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DEPARTMENT OF PLANT SCIENCES

 Overview of the Department

The agricultural sector greatly influences economic performance in Ethiopia.With a total area of about 1.13 million km2 and about 51.3 million hectares of arable land, Ethiopia has a great potential for agricultural development. However, only about 11.7 million hectares of land (22.8%) is currently being cultivated. Nearly 55% of all smallholder farmers operate on one hectare or less. The agriculture sector employs over 85% of the labour force, contributing about 43% to the Gross Domestic Product (GDP) and 90% of export income.

The country has diverse physical and social environments and a great diversity of tropical, subtropical and temperate climates, soil and vegetation. The variability in environmental factors has an important implication on the diversity of plants in the country. The elevations provide for temperature differences for growing several kinds of crops. A wide variety of crops are found growing in various parts of the country. In the highlands, where cool temperature prevails, common temperate crops are grown. Many tropical and sub-tropical crops are also grown in low to mid altitudes of the country. The country is a center of origin and/or diversity for many plant species including several cultivated crops, such as coffee, sorghum, “teff”, durum wheat, finger millet, barley, “noug”, safflower, sesame, castor bean, faba bean, etc.

In the highlands of the country, where more than 75% of its population dwell, crop production is the predominant agricultural activity supplemented with livestock production. The crop production system is smallholder dominated farming practiced under rain fed condition, which is characterized by subsistence farming with crop and livestock husbandry typically put under the same management unit.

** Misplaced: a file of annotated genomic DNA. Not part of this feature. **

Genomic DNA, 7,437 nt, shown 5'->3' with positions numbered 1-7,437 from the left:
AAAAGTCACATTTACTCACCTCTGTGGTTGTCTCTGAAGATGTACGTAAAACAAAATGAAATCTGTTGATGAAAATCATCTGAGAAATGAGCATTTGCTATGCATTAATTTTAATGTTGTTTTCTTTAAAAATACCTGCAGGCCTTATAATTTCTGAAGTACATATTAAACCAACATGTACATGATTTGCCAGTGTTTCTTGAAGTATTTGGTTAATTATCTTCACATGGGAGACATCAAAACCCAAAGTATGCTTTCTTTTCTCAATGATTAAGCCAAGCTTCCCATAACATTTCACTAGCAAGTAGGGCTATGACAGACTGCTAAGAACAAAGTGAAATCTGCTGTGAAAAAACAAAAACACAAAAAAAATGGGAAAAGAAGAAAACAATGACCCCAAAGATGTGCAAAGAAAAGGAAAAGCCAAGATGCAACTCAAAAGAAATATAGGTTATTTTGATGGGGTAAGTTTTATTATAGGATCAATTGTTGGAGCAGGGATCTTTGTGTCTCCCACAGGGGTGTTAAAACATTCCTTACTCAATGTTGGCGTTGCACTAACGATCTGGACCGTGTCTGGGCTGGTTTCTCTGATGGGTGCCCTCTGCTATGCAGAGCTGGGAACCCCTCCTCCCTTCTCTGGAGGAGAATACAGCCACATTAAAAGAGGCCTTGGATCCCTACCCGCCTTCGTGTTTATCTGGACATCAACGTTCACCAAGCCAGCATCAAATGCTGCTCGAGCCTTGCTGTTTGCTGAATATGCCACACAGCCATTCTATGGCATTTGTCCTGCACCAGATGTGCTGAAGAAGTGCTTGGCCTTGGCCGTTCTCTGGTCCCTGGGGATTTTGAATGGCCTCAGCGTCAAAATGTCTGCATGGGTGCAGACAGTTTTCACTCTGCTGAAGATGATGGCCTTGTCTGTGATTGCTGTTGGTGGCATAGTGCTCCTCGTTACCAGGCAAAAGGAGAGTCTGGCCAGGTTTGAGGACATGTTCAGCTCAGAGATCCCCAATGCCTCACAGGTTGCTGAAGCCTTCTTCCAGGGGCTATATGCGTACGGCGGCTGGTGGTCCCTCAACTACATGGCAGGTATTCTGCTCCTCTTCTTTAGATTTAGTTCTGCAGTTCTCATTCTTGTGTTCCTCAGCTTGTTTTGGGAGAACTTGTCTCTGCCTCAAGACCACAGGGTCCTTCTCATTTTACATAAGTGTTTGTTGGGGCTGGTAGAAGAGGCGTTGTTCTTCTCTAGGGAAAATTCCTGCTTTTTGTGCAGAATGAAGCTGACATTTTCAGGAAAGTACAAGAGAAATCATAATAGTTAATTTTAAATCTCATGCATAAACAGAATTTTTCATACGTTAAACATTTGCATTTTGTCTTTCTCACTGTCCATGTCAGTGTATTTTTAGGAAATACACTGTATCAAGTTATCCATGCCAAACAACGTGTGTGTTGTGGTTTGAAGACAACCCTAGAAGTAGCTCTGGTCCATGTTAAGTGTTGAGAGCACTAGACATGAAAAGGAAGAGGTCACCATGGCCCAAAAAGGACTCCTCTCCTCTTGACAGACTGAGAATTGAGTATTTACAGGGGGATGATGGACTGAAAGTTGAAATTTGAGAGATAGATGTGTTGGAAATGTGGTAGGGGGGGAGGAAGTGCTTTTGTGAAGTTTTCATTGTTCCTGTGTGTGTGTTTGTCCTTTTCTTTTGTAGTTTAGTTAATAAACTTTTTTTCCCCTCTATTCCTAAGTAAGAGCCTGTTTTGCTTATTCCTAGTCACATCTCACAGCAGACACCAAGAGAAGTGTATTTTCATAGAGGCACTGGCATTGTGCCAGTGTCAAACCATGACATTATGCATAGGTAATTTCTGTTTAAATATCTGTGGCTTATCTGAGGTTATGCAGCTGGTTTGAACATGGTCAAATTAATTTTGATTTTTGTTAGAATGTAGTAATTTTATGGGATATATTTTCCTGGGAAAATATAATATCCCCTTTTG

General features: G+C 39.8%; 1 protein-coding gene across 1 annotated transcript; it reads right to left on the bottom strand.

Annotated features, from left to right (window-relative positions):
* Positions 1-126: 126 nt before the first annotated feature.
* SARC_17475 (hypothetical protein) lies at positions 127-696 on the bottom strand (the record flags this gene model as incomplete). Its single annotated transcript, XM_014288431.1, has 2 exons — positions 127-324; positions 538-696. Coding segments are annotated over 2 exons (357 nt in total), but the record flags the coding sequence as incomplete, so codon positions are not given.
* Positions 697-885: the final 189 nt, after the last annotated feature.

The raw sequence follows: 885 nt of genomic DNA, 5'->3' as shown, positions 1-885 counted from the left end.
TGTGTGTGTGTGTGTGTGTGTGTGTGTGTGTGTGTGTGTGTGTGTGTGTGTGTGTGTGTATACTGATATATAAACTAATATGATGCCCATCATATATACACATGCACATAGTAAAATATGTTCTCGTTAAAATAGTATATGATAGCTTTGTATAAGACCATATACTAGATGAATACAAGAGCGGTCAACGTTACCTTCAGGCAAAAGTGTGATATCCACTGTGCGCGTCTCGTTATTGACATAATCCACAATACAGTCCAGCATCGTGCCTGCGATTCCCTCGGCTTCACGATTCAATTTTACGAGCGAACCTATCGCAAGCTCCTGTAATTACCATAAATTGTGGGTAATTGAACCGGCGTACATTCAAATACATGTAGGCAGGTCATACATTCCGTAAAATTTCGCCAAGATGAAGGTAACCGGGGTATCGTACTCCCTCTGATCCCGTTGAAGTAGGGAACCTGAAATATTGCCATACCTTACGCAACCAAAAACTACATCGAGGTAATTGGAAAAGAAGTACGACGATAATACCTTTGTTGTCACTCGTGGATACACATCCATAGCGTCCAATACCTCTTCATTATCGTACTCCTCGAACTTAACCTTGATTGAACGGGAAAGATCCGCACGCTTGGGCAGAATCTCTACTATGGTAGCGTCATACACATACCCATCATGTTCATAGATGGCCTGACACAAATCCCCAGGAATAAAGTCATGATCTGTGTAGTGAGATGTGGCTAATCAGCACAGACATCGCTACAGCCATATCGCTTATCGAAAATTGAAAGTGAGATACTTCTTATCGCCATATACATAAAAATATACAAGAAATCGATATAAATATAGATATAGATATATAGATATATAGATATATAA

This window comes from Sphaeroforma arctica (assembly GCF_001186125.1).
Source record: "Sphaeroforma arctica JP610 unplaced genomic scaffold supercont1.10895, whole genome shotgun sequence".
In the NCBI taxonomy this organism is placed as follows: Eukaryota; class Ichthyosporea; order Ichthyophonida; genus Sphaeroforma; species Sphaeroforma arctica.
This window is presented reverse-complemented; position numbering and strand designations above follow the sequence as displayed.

The dry lands cover about 66.6% of the total landmass of the country. These are areas of low and poorly distributed rainfall, which adversely affects growing crops. As the human population increases, the impact of drought, land degradation and subsequent food shortage is increasing in severity in these areas.

Despite of its high potential of crop production, the country is facing the problems of food shortages and cash crops and hence has not been able to achieve food security and self- sufficiency to feed its ever increasing population, and to obtain sufficient foreign exchange to purchase agricultural and industrial inputs. Crop yields have remained extremely low, although research results show that there is tremendous potential to increase production and productivity. Low agricultural productivity can be attributed to limited access, by smallholder farmers, to agricultural inputs, improved production technologies, irrigation and agricultural markets, and more importantly, to poor land management practices that have led to severe land degradation.See more